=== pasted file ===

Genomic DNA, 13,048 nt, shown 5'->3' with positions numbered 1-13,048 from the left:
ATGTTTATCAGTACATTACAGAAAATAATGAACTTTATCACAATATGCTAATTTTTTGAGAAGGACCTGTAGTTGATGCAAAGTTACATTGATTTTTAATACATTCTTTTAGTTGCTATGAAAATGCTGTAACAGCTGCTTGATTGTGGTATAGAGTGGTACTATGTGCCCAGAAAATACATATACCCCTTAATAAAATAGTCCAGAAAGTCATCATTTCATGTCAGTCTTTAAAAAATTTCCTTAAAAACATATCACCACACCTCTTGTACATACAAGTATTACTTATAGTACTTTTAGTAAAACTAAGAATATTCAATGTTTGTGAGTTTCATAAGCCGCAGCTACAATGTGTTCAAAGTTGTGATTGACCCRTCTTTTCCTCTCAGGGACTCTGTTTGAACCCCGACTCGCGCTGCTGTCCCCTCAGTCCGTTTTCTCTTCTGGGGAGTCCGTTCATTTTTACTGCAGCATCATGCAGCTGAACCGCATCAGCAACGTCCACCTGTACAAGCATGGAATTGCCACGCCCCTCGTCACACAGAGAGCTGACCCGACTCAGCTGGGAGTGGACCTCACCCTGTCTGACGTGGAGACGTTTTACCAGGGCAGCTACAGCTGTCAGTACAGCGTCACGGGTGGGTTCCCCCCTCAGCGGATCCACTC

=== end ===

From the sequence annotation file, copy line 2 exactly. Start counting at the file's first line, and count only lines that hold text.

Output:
ATGTTTATCAGTACATTACAGAAAATAATGAACTTTATCACAATATGCTAATTTTTTGAGAAGGACCTGTAGTTGATGCAAAGTTACATTGATTTTTAATACATTCTTTTAGTTGCTATGAAAATGCTGTAACAGCTGCTTGATTGTGGTATAGAGTGGTACTATGTGCCCAGAAAATACATATACCCCTTAATAAAATAGTCCAGAAAGTCATCATTTCATGTCAGTCTTTAAAAAATTTCCTTAAAAACATATCACCACACCTCTTGTACATACAAGTATTACTTATAGTACTTTTAGTAAAACTAAGAATATTCAATGTTTGTGAGTTTCATAAGCCGCAGCTACAATGTGTTCAAAGTTGTGATTGACCCRTCTTTTCCTCTCAGGGACTCTGTTTGAACCCCGACTCGCGCTGCTGTCCCCTCAGTCCGTTTTCTCTTCTGGGGAGTCCGTTCATTTTTACTGCAGCATCATGCAGCTGAACCGCATCAGCAACGTCCACCTGTACAAGCATGGAATTGCCACGCCCCTCGTCACACAGAGAGCTGACCCGACTCAGCTGGGAGTGGACCTCACCCTGTCTGACGTGGAGACGTTTTACCAGGGCAGCTACAGCTGTCAGTACAGCGTCACGGGTGGGTTCCCCCCTCAGCGGATCCACTC